Christ the Lord Is Risen Today

Alleluia! Christ Is Risen!

And I heard as it were the voice of a great multitude, and as the voice of many waters, and as the voice of mighty thunderings, saying, Alleluia: for the Lord God omnipotent reigneth. Revelation 19:6 (KJV).

Can you imagine what happened in heaven when Jesus rose from the dead? We get a glimpse of the way heaven celebrates such occasions when we read Revelation, the last book of the Bible. Chapter nineteen describes fascinating creatures, angels, elders, and multitudes of people thundering forth like a mighty waterfall celebrating God’s triumph over all sin and death at the end of time.

The word they use: Alleluia, also called Hallelujah, means “praise the Lord.” It comes from root words halal meaning “to shine or to praise” and Jah, a shortened form of Jehovah, the Hebrew name for God.

Charles Wesley’s hymn, “Christ, the Lord, Is Risen Today, Alleluia!,” calls on men and angels to say “Alleluia!” as they remember the first Easter. This exuberant hymn written in 1739 “is one of the most popular Easter hymns in the English language.”* Like so many other hymns, it contains the whole gospel message. This one tells especially of the significance of Jesus Christ’s death and resurrection.

The third stanza describes the futility of trying to keep Jesus in the tomb: rolling a gigantic stone in front of the opening, placing a seal on it and setting up a watch of soldiers.

Vain the stone, the watch, the seal, Alleluia!
Christ hath burst the gates of hell, Alleluia!
Death in vain forbids His rise, Alleluia!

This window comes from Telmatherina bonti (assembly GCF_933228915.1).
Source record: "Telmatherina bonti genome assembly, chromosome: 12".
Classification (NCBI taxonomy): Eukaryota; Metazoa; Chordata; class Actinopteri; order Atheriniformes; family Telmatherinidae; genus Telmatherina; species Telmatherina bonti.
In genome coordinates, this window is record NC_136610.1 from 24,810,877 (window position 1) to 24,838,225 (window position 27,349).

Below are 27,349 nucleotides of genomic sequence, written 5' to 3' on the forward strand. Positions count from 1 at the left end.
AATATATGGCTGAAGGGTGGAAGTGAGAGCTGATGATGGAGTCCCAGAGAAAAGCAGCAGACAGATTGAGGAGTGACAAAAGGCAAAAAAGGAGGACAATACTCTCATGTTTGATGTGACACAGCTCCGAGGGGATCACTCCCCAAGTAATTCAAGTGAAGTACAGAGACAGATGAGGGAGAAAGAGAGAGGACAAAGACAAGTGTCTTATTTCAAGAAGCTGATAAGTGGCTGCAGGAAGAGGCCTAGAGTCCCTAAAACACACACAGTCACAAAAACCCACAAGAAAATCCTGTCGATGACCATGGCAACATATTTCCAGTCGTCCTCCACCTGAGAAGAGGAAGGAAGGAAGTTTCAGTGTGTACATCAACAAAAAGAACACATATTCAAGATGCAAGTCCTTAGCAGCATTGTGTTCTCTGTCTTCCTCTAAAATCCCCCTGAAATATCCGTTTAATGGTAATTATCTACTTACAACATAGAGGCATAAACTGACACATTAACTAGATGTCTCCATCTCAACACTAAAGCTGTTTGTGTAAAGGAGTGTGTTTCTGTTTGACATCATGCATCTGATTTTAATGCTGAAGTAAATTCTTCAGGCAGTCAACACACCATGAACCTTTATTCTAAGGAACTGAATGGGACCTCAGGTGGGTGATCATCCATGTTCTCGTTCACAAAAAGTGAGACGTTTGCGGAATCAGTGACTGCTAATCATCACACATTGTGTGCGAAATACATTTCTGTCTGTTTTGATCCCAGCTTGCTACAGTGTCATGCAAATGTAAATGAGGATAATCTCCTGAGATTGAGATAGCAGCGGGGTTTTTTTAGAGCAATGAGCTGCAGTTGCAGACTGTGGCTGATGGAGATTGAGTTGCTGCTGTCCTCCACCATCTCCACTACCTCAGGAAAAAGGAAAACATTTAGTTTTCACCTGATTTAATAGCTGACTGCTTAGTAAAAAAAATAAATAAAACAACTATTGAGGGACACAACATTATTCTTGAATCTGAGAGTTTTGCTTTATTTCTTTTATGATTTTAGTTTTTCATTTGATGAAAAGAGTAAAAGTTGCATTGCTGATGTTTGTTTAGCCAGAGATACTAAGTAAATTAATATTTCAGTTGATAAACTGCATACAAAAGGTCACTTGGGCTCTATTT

Christ hath opened paradise, Alleluia!

As it turns out, not even the gates of Hell could forbid Jesus to rise. Stanza four asks, “Where, O death, is now thy sting? Alleluia!” Not only did Jesus rise, but we shall rise also. Because He died for us and took our sins as His own, His triumph over death means we shall triumph over death as well when we come to Him in faith. Alleluia!

This Easter as you hear or sing the wonderful old hymns, praise the Lord for giving you victory over death and hell. Will you praise the Lord for giving you victory over death and hell as well? Can you hear an echoing “Alleluia!” from heaven?


Read Matthew 22:31-32 and Exodus 3:1-6. Jesus may have used this passage from Exodus because the Sadducees used the Pentateuch as the basis of their beliefs rather than other Old Testament books. How does Jesus answer their question about life after death? What didn’t the Sadducees know?

In John 5:25-29, what are the two destinations for those who are resurrected after the opening of tombs at the end of time?

Read John 11: 23-44. What extraordinary statement did Jesus make about resurrection in verse 25 just before He raised Lazarus from the dead? What was Martha’s response to his words?  What is yours?

Read all 10 stanzas of Wesley’s hymn (including three stanzas by an unknown author) at:

Nancy J. Baker

*According to


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